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Hate crimes up for third year in a row: FBI

Hate crimes up for third year in a row: FBI

Hate crimes increased in the U.S. for the third year in a row in 2017, rising 17 percent from the previous year, according to an FBI report released Tuesday.  

Law enforcement officials reported 7,175 hate crime incidents last year, up from 6,121 in 2016, with more incidents motivated by racial, ethnic or religious bias than in previous years. 

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Last year saw the largest single-year increase in hate crimes since 2001, according to the FBI, when a terrorist attack on U.S. soil resulted in a significant spike in anti-Muslim crimes.

Racial and ethnic bias continued to be the largest motivators for hate crimes in the U.S., driving 59.5 percent of the total hate crimes reported. More than 2,000 anti-black hate crimes were reported in 2017, nearly half of all crimes motivated by racial or ethnic hatred. 

There was also a nearly 23 percent increase in religion-based hate crimes in 2017, with a 37 percent increase in anti-Semitic hate crimes, according to the FBI.

Attacks against Jewish people accounted for 58.1 percent of crimes motivated by anti-religious bias last year, a 4-percent increase from 2016, while anti-Muslim crimes were down.

Anti-Muslim offenses accounted for 24.8 percent of anti-religious hate crimes in 2016 compared with 18.7 percent in 2017. Anti-Islamic crimes continue to remain at historic levels, and anti-Arab hate crimes doubled to 102 incidents, Voice of America noted

"This report is a call to action — and we will heed that call," acting Attorney General Matthew Whitaker said in a statement on Tuesday.

"I am particularly troubled by the increase in anti-Semitic hate crimes — which were already the most common religious hate crimes in the United States — that is well documented in this report," Whitaker said. "The American people can be assured that this Department has already taken significant and aggressive actions against these crimes and that we will vigorously and effectively defend their rights."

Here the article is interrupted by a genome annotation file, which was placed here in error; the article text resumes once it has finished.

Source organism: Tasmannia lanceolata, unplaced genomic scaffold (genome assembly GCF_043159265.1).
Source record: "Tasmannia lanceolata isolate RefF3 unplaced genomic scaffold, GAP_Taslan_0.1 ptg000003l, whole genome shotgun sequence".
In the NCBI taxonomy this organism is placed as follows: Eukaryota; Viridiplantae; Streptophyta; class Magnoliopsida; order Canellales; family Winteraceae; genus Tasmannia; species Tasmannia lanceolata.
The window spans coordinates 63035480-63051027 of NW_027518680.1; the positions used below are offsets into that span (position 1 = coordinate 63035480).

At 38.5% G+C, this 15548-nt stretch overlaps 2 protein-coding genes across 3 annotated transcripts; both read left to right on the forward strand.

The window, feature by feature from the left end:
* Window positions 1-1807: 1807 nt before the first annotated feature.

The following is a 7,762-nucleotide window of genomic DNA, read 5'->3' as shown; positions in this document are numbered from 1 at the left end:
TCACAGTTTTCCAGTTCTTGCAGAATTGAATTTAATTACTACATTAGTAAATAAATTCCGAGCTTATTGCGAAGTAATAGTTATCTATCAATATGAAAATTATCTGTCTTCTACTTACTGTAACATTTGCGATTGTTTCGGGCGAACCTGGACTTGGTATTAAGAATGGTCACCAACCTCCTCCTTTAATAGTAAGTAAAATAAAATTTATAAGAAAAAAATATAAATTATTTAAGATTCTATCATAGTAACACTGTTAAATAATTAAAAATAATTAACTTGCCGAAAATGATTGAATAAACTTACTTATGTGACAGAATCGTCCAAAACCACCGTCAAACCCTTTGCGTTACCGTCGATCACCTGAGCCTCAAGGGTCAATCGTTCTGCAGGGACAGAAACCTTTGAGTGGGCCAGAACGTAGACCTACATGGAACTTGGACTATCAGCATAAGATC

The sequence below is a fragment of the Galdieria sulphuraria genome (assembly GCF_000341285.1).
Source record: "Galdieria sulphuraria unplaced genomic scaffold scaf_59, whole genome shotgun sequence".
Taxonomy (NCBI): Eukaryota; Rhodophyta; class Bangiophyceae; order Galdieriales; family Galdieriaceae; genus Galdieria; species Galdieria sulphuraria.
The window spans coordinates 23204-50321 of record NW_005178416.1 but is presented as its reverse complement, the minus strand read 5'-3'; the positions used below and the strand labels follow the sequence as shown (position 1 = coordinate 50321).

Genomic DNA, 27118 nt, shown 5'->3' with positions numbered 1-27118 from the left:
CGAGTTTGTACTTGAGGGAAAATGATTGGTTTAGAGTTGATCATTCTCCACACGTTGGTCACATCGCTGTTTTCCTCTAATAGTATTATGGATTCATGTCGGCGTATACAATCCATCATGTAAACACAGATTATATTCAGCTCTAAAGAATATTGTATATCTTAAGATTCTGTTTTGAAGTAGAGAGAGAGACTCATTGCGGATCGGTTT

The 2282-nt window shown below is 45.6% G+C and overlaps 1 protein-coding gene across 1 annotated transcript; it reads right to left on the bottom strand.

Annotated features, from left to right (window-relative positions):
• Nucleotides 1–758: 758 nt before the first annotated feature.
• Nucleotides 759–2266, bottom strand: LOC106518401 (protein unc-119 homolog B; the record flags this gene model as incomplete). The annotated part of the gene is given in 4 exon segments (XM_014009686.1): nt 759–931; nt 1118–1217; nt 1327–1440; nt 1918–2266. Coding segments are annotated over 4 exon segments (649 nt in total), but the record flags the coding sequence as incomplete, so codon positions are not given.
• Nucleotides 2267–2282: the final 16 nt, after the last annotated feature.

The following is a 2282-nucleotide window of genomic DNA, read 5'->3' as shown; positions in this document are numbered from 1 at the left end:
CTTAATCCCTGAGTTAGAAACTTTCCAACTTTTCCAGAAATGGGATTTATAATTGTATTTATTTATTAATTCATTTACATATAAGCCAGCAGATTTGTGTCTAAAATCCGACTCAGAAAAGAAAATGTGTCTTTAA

The report comes out a few weeks after a mass shooter in Pittsburgh committed the deadliest attack against Jews in U.S. history, killing 11 congregants at a synagogue in the city's Squirrel Hill neighborhood.

“Two weeks ago, we witnessed the most deadly anti-Semitic hate crime in American history," Jonathan Greenblatt, CEO of the Anti-Defamation League, said in a statement Tuesday. "Today, we have another FBI study showing a big jump in hate crimes against Americans because of their race, religion, ethnicity and sexual orientation."

While more law enforcement agencies began reporting hate crimes in 2017, Greenblatt noted that at least 92 cities with large populations still do not report hate crime data or said they had zero incidents in 2017.

"You can’t move what you can’t measure," he said. 

A recent spate of alleged hate crimes also included a string of attempted mail bombings against high-profile Democrats across the country, and multiple instances of anti-Semitic and racist graffiti.

Civil rights advocates have been raising concerns about the historic rise in white nationalism across the country.